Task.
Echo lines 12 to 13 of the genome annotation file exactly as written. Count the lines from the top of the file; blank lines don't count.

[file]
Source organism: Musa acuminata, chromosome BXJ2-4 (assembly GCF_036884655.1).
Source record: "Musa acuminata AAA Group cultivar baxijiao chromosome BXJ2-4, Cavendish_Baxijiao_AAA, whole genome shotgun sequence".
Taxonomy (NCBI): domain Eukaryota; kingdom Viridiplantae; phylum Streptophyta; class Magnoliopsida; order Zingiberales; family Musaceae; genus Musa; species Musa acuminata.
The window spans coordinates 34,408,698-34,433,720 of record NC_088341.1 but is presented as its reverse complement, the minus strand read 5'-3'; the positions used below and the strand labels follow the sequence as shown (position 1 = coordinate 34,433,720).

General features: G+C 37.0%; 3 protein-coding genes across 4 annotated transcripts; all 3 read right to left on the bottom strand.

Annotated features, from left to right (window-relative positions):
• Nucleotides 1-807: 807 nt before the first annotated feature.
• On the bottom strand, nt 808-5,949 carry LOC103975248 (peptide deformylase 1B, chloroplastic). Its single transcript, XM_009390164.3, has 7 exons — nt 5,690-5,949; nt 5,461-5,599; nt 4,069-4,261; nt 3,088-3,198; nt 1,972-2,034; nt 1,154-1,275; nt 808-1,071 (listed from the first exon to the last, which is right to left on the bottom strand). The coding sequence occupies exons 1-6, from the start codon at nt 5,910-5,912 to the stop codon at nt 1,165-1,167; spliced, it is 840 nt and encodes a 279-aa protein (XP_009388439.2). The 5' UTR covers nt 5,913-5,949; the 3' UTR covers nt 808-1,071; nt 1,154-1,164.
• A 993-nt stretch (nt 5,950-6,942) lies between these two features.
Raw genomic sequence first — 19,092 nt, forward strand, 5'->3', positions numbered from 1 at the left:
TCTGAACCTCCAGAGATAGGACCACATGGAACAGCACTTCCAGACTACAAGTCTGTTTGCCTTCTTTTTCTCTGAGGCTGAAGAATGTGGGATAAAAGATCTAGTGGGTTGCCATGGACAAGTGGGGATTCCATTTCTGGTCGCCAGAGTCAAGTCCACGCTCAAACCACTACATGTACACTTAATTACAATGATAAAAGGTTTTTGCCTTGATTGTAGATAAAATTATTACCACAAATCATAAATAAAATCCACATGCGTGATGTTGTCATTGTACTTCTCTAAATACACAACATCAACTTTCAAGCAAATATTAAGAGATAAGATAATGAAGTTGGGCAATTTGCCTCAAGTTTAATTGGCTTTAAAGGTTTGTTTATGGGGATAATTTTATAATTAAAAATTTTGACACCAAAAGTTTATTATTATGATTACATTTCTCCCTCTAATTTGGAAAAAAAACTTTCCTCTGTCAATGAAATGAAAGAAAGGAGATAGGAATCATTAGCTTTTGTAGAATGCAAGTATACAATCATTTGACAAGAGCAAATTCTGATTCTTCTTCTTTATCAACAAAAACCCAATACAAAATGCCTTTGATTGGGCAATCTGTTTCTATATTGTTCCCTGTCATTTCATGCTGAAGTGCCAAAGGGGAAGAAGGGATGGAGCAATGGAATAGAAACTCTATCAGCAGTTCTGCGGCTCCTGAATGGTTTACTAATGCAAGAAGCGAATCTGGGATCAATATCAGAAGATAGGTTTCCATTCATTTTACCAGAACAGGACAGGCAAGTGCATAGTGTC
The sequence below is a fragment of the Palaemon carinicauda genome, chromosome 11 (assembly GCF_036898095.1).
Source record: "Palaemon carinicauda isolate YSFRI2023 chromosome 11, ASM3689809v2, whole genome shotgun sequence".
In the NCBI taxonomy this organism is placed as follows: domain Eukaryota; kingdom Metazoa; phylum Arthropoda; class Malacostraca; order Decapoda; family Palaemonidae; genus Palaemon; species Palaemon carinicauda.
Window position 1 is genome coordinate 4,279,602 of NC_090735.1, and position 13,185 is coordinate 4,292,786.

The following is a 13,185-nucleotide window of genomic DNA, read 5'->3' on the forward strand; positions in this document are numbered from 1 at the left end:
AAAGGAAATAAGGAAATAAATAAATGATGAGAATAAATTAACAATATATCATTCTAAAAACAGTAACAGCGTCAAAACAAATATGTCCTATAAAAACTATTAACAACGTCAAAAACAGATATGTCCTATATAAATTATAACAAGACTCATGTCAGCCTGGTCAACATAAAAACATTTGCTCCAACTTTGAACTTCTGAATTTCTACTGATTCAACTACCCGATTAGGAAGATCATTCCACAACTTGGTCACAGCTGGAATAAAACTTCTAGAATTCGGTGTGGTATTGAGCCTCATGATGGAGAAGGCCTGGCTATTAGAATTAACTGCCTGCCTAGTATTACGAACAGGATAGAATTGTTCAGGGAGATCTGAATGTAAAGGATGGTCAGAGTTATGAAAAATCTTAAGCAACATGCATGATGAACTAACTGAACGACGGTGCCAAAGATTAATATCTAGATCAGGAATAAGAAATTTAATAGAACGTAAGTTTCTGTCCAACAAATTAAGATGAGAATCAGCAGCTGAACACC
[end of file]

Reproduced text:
The sequence below is a fragment of the Palaemon carinicauda genome, chromosome 11 (assembly GCF_036898095.1).
Source record: "Palaemon carinicauda isolate YSFRI2023 chromosome 11, ASM3689809v2, whole genome shotgun sequence".